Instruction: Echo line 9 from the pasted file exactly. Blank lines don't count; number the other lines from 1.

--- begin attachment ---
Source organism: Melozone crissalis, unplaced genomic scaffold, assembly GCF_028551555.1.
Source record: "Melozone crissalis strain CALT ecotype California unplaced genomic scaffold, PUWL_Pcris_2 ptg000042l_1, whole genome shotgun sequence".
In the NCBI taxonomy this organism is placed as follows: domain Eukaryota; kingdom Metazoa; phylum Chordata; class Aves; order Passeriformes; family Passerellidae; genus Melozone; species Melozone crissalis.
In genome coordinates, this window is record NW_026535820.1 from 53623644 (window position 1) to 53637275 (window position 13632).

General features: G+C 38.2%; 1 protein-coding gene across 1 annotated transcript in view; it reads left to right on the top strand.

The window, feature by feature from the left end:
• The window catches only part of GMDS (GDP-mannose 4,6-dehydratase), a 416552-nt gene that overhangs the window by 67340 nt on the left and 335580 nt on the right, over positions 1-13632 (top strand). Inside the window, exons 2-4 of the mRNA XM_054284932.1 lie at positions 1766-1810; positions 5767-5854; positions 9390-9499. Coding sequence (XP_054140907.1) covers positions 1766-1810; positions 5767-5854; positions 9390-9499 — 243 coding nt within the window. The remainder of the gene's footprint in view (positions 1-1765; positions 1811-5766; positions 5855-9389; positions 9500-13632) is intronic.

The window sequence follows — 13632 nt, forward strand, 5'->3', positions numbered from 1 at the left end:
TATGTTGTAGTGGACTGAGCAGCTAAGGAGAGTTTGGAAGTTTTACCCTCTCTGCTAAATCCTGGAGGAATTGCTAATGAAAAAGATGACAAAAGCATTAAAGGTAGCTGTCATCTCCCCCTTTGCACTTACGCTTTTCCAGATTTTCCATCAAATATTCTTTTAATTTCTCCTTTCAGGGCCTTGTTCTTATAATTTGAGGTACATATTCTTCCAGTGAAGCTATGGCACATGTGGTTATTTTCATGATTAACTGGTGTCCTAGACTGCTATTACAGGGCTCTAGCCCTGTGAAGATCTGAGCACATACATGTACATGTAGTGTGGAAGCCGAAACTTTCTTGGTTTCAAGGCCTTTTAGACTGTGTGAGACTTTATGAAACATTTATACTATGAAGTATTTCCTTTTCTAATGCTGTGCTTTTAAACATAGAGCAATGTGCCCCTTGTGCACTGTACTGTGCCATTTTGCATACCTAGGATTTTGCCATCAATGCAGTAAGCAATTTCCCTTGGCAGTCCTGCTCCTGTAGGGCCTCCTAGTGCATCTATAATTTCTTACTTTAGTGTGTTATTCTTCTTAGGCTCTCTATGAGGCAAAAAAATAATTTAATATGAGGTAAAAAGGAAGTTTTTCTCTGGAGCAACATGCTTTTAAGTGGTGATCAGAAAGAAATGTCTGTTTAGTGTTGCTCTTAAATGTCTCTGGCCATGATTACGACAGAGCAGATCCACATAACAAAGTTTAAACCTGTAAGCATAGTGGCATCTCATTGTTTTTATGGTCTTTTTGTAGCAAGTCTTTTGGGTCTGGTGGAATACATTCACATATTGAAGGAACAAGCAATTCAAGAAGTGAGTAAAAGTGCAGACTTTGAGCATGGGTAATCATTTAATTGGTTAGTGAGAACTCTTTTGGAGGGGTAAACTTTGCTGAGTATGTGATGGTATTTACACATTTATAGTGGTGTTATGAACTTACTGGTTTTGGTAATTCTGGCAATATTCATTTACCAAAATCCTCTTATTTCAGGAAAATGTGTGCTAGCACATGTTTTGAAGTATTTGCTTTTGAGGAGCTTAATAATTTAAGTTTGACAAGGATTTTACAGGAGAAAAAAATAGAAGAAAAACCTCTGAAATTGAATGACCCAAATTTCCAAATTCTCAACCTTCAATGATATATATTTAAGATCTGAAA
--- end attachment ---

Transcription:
TATGTTGTAGTGGACTGAGCAGCTAAGGAGAGTTTGGAAGTTTTACCCTCTCTGCTAAATCCTGGAGGAATTGCTAATGAAAAAGATGACAAAAGCATTAAAGGTAGCTGTCATCTCCCCCTTTGCACTTACGCTTTTCCAGATTTTCCATCAAATATTCTTTTAATTTCTCCTTTCAGGGCCTTGTTCTTATAATTTGAGGTACATATTCTTCCAGTGAAGCTATGGCACATGTGGTTATTTTCATGATTAACTGGTGTCCTAGACTGCTATTACAGGGCTCTAGCCCTGTGAAGATCTGAGCACATACATGTACATGTAGTGTGGAAGCCGAAACTTTCTTGGTTTCAAGGCCTTTTAGACTGTGTGAGACTTTATGAAACATTTATACTATGAAGTATTTCCTTTTCTAATGCTGTGCTTTTAAACATAGAGCAATGTGCCCCTTGTGCACTGTACTGTGCCATTTTGCATACCTAGGATTTTGCCATCAATGCAGTAAGCAATTTCCCTTGGCAGTCCTGCTCCTGTAGGGCCTCCTAGTGCATCTATAATTTCTTACTTTAGTGTGTTATTCTTCTTAGGCTCTCTATGAGGCAAAAAAATAATTTAATATGAGGTAAAAAGGAAGTTTTTCTCTGGAGCAACATGCTTTTAAGTGGTGATCAGAAAGAAATGTCTGTTTAGTGTTGCTCTTAAATGTCTCTGGCCATGATTACGACAGAGCAGATCCACATAACAAAGTTTAAACCTGTAAGCATAGTGGCATCTCATTGTTTTTATGGTCTTTTTGTAGCAAGTCTTTTGGGTCTGGTGGAATACATTCACATATTGAAGGAACAAGCAATTCAAGAAGTGAGTAAAAGTGCAGACTTTGAGCATGGGTAATCATTTAATTGGTTAGTGAGAACTCTTTTGGAGGGGTAAACTTTGCTGAGTATGTGATGGTATTTACACATTTATAGTGGTGTTATGAACTTACTGGTTTTGGTAATTCTGGCAATATTCATTTACCAAAATCCTCTTATTTCAGGAAAATGTGTGCTAGCACATGTTTTGAAGTATTTGCTTTTGAGGAGCTTAATAATTTAAGTTTGACAAGGATTTTACAGGAGAAAAAAATAGAAGAAAAACCTCTGAAATTGAATGACCCAAATTTCCAAATTCTCAACCTTCAATGATATATATTTAAGATCTGAAA